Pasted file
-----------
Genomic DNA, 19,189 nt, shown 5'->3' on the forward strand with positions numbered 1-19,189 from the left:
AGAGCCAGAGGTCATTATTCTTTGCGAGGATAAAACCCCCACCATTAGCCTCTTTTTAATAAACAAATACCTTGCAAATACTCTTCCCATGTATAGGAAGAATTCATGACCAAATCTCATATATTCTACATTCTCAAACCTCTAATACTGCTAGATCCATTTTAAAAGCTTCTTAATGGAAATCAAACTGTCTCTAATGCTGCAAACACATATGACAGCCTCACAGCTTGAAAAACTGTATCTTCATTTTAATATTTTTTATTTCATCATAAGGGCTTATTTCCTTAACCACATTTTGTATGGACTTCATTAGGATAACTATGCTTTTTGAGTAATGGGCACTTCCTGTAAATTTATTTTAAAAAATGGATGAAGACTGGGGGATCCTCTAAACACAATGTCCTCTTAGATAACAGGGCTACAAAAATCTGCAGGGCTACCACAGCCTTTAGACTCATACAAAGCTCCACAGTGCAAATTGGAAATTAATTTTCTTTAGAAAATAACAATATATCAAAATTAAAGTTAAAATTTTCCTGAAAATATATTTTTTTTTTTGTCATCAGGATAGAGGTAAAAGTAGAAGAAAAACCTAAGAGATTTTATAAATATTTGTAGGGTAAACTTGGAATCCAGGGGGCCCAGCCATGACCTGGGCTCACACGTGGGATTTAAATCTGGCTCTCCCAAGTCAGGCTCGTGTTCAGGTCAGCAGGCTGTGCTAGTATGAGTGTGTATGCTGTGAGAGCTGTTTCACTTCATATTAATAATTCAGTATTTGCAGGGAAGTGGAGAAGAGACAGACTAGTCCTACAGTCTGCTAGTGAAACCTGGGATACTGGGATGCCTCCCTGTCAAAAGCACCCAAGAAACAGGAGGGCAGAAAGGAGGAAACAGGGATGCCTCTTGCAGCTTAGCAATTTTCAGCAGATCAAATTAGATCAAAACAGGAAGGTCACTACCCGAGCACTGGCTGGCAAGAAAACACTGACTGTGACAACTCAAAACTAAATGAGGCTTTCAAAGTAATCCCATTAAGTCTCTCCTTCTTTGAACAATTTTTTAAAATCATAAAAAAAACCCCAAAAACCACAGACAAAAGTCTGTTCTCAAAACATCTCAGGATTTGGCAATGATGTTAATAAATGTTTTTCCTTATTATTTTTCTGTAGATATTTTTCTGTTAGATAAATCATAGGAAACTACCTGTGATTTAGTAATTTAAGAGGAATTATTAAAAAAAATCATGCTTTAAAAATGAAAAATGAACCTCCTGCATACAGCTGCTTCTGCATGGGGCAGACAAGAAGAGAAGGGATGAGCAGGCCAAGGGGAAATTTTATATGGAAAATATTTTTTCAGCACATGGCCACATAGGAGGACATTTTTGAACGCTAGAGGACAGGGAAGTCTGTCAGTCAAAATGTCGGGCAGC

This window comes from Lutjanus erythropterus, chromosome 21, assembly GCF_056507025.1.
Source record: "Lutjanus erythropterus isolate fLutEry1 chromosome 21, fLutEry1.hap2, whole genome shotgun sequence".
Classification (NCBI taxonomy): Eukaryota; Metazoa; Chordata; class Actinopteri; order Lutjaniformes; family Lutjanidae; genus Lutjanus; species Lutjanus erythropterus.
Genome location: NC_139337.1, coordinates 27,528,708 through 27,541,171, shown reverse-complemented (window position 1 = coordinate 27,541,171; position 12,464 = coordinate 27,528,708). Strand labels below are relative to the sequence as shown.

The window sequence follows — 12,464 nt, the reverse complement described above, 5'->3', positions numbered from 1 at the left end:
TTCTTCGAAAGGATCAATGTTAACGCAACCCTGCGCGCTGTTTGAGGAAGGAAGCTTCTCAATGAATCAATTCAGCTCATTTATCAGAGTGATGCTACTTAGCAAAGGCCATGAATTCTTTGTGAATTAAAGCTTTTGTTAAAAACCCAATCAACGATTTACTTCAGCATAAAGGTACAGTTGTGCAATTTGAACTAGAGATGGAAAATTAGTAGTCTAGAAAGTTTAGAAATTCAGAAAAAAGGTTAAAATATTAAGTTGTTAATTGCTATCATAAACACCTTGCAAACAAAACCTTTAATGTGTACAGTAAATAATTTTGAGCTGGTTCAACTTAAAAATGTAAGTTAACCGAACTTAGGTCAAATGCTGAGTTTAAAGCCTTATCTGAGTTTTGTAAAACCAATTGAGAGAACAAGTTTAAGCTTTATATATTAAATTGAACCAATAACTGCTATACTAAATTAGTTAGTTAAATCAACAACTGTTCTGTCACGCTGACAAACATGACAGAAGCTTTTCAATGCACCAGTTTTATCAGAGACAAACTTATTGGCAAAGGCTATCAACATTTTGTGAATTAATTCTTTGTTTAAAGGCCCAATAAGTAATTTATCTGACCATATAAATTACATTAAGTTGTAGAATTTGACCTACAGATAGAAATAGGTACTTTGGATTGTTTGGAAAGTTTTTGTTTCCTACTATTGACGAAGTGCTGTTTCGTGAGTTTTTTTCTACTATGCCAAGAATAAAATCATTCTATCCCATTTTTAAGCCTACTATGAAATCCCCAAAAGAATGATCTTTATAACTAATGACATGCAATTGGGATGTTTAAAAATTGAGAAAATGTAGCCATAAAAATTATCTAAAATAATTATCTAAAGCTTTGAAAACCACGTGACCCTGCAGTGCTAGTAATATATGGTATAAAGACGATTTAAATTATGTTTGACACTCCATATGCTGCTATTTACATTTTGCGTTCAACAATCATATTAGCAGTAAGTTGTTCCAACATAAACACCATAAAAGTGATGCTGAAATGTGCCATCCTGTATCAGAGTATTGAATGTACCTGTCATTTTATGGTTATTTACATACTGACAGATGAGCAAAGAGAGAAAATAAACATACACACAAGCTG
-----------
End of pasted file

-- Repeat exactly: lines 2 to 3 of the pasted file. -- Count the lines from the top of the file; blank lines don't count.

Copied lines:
AGAGCCAGAGGTCATTATTCTTTGCGAGGATAAAACCCCCACCATTAGCCTCTTTTTAATAAACAAATACCTTGCAAATACTCTTCCCATGTATAGGAAGAATTCATGACCAAATCTCATATATTCTACATTCTCAAACCTCTAATACTGCTAGATCCATTTTAAAAGCTTCTTAATGGAAATCAAACTGTCTCTAATGCTGCAAACACATATGACAGCCTCACAGCTTGAAAAACTGTATCTTCATTTTAATATTTTTTATTTCATCATAAGGGCTTATTTCCTTAACCACATTTTGTATGGACTTCATTAGGATAACTATGCTTTTTGAGTAATGGGCACTTCCTGTAAATTTATTTTAAAAAATGGATGAAGACTGGGGGATCCTCTAAACACAATGTCCTCTTAGATAACAGGGCTACAAAAATCTGCAGGGCTACCACAGCCTTTAGACTCATACAAAGCTCCACAGTGCAAATTGGAAATTAATTTTCTTTAGAAAATAACAATATATCAAAATTAAAGTTAAAATTTTCCTGAAAATATATTTTTTTTTTTGTCATCAGGATAGAGGTAAAAGTAGAAGAAAAACCTAAGAGATTTTATAAATATTTGTAGGGTAAACTTGGAATCCAGGGGGCCCAGCCATGACCTGGGCTCACACGTGGGATTTAAATCTGGCTCTCCCAAGTCAGGCTCGTGTTCAGGTCAGCAGGCTGTGCTAGTATGAGTGTGTATGCTGTGAGAGCTGTTTCACTTCATATTAATAATTCAGTATTTGCAGGGAAGTGGAGAAGAGACAGACTAGTCCTACAGTCTGCTAGTGAAACCTGGGATACTGGGATGCCTCCCTGTCAAAAGCACCCAAGAAACAGGAGGGCAGAAAGGAGGAAACAGGGATGCCTCTTGCAGCTTAGCAATTTTCAGCAGATCAAATTAGATCAAAACAGGAAGGTCACTACCCGAGCACTGGCTGGCAAGAAAACACTGACTGTGACAACTCAAAACTAAATGAGGCTTTCAAAGTAATCCCATTAAGTCTCTCCTTCTTTGAACAATTTTTTAAAATCATAAAAAAAACCCCAAAAACCACAGACAAAAGTCTGTTCTCAAAACATCTCAGGATTTGGCAATGATGTTAATAAATGTTTTTCCTTATTATTTTTCTGTAGATATTTTTCTGTTAGATAAATCATAGGAAACTACCTGTGATTTAGTAATTTAAGAGGAATTATTAAAAAAAATCATGCTTTAAAAATGAAAAATGAACCTCCTGCATACAGCTGCTTCTGCATGGGGCAGACAAGAAGAGAAGGGATGAGCAGGCCAAGGGGAAATTTTATATGGAAAATATTTTTTCAGCACATGGCCACATAGGAGGACATTTTTGAACGCTAGAGGACAGGGAAGTCTGTCAGTCAAAATGTCGGGCAGC

This window comes from Lutjanus erythropterus, chromosome 21, assembly GCF_056507025.1.